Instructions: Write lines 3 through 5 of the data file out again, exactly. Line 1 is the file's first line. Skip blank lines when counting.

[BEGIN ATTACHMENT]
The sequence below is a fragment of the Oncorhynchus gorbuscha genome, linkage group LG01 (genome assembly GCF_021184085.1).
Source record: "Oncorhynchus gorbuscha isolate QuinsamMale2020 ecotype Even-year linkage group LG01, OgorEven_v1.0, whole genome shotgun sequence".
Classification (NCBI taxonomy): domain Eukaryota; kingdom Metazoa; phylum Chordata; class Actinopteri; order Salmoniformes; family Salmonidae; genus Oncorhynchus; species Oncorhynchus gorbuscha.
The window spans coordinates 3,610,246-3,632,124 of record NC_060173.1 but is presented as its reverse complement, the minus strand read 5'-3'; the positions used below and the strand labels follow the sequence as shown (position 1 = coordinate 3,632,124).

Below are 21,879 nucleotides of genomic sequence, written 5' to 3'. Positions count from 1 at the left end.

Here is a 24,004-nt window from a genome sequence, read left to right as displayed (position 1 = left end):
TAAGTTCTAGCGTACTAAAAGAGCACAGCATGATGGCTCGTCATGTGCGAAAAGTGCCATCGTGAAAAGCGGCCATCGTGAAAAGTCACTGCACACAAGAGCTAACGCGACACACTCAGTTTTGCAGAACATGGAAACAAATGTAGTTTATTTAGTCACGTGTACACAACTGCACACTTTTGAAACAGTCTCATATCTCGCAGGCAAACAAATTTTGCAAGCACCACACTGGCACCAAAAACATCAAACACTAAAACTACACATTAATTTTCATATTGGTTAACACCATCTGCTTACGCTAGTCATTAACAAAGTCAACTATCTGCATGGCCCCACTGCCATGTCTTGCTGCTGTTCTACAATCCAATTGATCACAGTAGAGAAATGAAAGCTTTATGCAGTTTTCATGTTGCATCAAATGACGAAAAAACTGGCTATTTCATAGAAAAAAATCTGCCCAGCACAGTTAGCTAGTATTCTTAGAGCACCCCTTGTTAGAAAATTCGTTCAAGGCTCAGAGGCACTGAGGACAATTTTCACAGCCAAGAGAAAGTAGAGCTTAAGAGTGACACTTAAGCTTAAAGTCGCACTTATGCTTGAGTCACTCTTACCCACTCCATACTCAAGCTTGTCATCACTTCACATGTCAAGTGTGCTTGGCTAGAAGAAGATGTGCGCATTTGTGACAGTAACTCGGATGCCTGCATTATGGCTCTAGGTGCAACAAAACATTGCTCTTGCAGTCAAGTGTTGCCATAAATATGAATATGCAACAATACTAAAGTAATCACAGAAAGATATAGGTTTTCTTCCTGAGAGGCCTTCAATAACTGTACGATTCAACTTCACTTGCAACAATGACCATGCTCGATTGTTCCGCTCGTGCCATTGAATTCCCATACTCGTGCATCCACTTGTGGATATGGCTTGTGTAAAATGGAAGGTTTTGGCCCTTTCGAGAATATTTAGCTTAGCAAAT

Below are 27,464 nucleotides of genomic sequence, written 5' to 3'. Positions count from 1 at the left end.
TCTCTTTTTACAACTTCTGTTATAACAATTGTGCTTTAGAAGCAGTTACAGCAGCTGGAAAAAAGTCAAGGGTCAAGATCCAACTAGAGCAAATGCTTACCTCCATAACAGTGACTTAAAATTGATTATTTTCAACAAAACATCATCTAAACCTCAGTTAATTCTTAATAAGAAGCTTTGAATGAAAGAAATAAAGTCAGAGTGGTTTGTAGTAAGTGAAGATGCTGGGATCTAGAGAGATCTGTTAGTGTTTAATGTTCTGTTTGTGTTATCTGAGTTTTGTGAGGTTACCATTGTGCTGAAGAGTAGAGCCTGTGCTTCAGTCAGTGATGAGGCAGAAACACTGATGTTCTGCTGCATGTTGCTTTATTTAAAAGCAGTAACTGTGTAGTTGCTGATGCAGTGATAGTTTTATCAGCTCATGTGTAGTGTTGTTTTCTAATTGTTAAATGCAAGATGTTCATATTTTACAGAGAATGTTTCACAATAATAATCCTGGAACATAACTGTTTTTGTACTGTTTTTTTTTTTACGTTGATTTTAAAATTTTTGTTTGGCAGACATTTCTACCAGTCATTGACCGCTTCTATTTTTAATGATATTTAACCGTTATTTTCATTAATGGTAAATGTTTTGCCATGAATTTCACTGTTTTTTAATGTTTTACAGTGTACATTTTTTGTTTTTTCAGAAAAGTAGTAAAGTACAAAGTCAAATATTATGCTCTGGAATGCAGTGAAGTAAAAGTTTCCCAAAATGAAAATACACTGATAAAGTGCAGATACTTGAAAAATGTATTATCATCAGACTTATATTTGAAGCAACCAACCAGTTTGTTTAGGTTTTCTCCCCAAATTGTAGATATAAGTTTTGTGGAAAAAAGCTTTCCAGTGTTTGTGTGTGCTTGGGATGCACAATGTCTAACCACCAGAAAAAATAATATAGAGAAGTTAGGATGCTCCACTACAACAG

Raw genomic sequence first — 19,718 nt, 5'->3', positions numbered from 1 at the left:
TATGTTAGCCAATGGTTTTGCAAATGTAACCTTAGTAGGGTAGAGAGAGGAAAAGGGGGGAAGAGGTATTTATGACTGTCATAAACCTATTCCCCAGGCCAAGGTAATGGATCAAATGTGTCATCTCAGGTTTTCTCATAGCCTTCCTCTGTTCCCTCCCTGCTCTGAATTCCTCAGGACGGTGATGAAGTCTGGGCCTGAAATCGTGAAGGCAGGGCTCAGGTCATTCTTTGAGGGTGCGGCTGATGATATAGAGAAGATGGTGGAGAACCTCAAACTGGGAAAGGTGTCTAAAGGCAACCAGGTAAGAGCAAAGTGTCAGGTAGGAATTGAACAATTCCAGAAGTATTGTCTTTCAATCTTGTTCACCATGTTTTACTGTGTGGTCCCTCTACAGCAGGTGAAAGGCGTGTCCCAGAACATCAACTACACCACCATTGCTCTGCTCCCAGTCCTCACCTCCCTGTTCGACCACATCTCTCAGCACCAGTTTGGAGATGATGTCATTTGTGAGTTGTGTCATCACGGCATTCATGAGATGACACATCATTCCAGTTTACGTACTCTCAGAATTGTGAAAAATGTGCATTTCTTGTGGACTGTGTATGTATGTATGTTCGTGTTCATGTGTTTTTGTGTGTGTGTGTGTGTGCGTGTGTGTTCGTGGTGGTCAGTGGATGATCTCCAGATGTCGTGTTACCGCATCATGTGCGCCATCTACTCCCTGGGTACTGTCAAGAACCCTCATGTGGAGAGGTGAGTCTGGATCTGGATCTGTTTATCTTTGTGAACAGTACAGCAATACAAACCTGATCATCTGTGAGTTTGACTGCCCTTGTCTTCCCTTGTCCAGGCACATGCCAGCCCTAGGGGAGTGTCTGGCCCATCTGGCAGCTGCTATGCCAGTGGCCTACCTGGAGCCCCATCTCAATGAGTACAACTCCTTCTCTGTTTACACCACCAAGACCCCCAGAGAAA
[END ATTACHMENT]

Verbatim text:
Classification (NCBI taxonomy): domain Eukaryota; kingdom Metazoa; phylum Chordata; class Actinopteri; order Salmoniformes; family Salmonidae; genus Oncorhynchus; species Oncorhynchus gorbuscha.
The window spans coordinates 3,610,246-3,632,124 of record NC_060173.1 but is presented as its reverse complement, the minus strand read 5'-3'; the positions used below and the strand labels follow the sequence as shown (position 1 = coordinate 3,632,124).

Below are 21,879 nucleotides of genomic sequence, written 5' to 3'. Positions count from 1 at the left end.